Most in-house lawyers at some point have to review bills from outside law firms (See my posts of Nov. 3, 2005: standardized practices (July 16, 2005: one of the most popular methods of controlling outside counsel costs.). Even with a fixed-fee arrangement, the department needs to receive and review bills (See my post of Sept. 13, 2006.). Some lawyers are expected to spend quite a bit of time on invoice approval (See my posts of Sept. 14, 2005 and May 1, 2006: time spent on invoice review.), which is easier to do if the bills come in a pre-defined format (See my post of Feb. 21, 2007.).
Ways to review bills are varied (See my posts of Oct. 15, 2007: inductive or deductive approach; March 23, 2007: some statistical analyses; Jan. 4, 2006: spreading acceptance of e-billing; and Dec. 11, 2006: my article with 13 ways to more insights from invoices.).
Others besides the lawyer responsible for the matter may also look at bills (See my posts of Oct. 15, 2007: client gatekeeper; and Nov. 10, 2007: three-way approval process for invoices: lawyer, client and finance.).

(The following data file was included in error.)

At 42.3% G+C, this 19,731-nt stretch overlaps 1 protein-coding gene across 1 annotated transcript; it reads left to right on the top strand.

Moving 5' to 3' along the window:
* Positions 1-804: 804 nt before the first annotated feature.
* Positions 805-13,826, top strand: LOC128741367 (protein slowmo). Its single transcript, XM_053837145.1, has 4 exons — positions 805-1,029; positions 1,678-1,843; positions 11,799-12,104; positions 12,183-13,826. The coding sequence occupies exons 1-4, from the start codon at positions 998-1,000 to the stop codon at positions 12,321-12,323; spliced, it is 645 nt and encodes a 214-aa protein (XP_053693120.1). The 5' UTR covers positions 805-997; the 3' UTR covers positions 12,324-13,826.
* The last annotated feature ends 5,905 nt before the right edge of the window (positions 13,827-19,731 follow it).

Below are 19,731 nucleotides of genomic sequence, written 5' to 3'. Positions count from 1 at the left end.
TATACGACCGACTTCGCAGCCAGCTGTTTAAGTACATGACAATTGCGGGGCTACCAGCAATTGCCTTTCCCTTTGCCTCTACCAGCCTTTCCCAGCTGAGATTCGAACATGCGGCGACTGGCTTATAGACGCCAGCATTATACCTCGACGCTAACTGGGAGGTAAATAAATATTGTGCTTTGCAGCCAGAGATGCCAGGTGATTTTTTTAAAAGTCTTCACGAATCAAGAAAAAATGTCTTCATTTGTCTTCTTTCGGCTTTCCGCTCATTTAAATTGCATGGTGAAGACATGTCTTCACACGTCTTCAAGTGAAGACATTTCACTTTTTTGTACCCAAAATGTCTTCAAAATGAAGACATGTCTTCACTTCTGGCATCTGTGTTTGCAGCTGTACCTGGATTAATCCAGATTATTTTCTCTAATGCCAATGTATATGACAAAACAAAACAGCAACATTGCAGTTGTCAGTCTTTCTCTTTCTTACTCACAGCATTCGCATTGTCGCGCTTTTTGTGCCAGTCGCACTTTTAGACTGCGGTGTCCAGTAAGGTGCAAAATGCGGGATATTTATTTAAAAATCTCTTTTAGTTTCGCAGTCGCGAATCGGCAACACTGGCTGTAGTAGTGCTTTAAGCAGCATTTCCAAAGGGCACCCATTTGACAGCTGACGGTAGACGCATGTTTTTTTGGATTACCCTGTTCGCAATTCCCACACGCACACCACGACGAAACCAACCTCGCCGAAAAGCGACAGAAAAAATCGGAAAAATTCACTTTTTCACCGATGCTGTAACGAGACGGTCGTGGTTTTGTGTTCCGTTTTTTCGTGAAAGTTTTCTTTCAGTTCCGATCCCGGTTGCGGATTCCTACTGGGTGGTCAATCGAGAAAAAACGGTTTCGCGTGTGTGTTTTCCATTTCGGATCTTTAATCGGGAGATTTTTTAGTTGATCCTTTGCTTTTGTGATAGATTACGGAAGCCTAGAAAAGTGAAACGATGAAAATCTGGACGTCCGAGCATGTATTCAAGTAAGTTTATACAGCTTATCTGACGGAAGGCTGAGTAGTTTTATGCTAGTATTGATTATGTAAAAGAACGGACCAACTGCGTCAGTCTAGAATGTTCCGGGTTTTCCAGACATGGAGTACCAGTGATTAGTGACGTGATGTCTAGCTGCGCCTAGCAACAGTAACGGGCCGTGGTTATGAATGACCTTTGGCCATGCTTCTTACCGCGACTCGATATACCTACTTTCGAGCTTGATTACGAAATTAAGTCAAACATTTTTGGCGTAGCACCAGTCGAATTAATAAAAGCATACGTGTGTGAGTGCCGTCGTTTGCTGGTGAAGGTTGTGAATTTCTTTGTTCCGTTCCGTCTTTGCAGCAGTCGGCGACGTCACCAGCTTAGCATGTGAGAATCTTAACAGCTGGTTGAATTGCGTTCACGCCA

At least five posts address third-party bill auditors (See my posts of May 1, 2005: ROI from proprietary bill review services; Aug. 26, 2005: $3.3 million of bills reviewed per day; April 16, 2007: huge volume of bills audited by third-party bill reviewer; Dec. 4, 2006: cottage industry of bill auditors; and Dec. 16, 2007 #2: a law firm that reviews bills.).
Invoice review is a bumpy road (See my posts of March 1, 2006: economics look bad for invoice review; May 1, 2006: ability of generalist corporate lawyers to review some bills; April 23, 2006: UTBMS not up to the task but April 22, 2007 on bringing the UTBMS up to date; and July 3, 2007: criticism of savings on bill-review time from fixed fees; Nov. 28, 2007 on billing disputes, getting paid, and little difference in bill review; May 8, 2007 regarding duplicate payments of invoices; Nov. 28, 2007 with some complaints by law firms about reviews of bills.).